Costa Ricans are preparing to vote in a razor- close referendum on Sunday that could kill Costa Rica's participation in the United States-Central America Free Trade Agreement (CAFTA.)
Costa Rica remains the only CAFTA signatory that has yet to ratify the treaty. Such matters are normally decided by legislatures, and it is unusual to put such an issue to a grass-roots vote.
The US warned Thursday that the country's current preferential trade status expires next year and would not likely be renewed.
An opinion poll published on Wednesday by the Costa Rican daily Al Dia, prepared by the company Demoscopia, showed the "No" sentiment against CAFTA was 50.8 per cent versus 49.2 per cent for - technically a tie.
Another opinion poll made by Unimer and published Wednesday by the online edition of the daily La Nacion said the "No" vote would win by a larger margin - 55 per cent to 43 per cent, with the remaining 2 per cent not answering.
Earlier polls had all shown the "Yes" vote in the lead.
"Heart-attack next Sunday, it smells like a tie," Al Dia wrote Wednesday.
CAFTA was originally negotiated by Washington with the governments of Costa Rica, El Salvador, Guatemala, Honduras and Nicaragua, later joined by the Dominican Republic.
It was passed by both houses of the US Congress and signed by US President George W Bush in 2005. The deal went into effect in El Salvador, Honduras, Nicaragua and Guatemala in 2006 and in the Dominican Republic earlier this year.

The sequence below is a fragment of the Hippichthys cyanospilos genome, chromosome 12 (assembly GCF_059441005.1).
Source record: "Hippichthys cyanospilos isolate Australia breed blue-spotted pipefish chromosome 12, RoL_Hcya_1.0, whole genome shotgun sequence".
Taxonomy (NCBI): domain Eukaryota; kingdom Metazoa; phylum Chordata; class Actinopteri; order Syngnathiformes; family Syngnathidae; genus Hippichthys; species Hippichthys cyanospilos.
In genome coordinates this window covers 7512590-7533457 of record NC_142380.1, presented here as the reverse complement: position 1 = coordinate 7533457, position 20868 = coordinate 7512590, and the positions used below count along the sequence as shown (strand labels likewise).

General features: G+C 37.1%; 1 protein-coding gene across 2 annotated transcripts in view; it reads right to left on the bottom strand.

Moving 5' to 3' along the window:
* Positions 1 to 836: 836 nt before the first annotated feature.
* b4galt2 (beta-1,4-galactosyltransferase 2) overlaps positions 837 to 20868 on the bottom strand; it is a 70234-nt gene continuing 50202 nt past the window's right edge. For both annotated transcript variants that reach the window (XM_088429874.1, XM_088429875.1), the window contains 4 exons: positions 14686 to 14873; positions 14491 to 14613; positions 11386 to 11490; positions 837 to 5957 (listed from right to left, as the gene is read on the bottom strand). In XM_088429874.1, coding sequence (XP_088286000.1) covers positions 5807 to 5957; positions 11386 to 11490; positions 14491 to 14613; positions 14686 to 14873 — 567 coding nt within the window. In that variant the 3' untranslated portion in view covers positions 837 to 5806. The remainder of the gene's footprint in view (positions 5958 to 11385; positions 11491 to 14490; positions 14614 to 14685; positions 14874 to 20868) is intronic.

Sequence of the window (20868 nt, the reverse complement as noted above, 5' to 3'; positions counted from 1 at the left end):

In the nation's first-ever referendum, some 2.6 million Costa Ricans are entitled to vote from 1200-2400 GMT on Sunday, under the watch of 80 observers from the Organization of American States (OAS).
No exit polls are to be allowed, and no swift results are expected given the closeness of the vote.
The Central American country of 4.3 million people has a history of close elections.
Current President Oscar Arias beat his main rival Otton Solis - on an anti-CAFTA platform - by only 1.1 percentage points in February 2006. The election required a manual recount and official results took a month to calculate.
Still, the country - which has no regular army - is considered politically stable, and both sides have promised to work with whatever decision comes out of Sunday's vote.
Even the "No" camp - trade unions, academic and social movements - insists it is not against CAFTA in principle, but is basically demanding a renegotiation of the conditions.
However, United States Trade Representative Susan Schwab made clear that the deal is unlikely to be modified whatever the outcome of the referendum, although she acknowledged the sovereign right of Costa Ricans to choose.
"It is difficult to imagine any US administration renegotiating the current agreement or negotiating a new trade agreement with Costa Rica if this agreement is rejected. The opportunity for Costa Rica to enjoy the benefits of regional free trade is now," Schwab said Thursday.
As it stands, critics say, the treaty will likely increase social inequality and benefit only the wealthy in a country where around 20 per cent of the population lives in poverty and some 6.6 per cent is unemployed.
The government claims the ratification of CAFTA is of great importance. They insist the deal will attract investment to Costa Rica, generate jobs and allow the country to go global.
If voters reject CAFTA, "we will be left in a very fragile and risky situation," Minister for the Presidency Rodrigo Arias warned Thursday.
The Costa Rican economy - based on tourism, agriculture and electronics - already has a large current account deficit. The country currently sends to the United States around 27 per cent of its exports, and obtains close to 41 per cent of its imports from the northern giant.
Schwab warned that Costa Rica's current preferential access to US markets in textiles, tuna and other products, are set to expire next year and would not likely be extended.
"The United States has never faced a situation where one of our trading partners rejects a reciprocal trade agreement with the United States, but continues to seek unilateral trade preferences," she said. dpa vs pr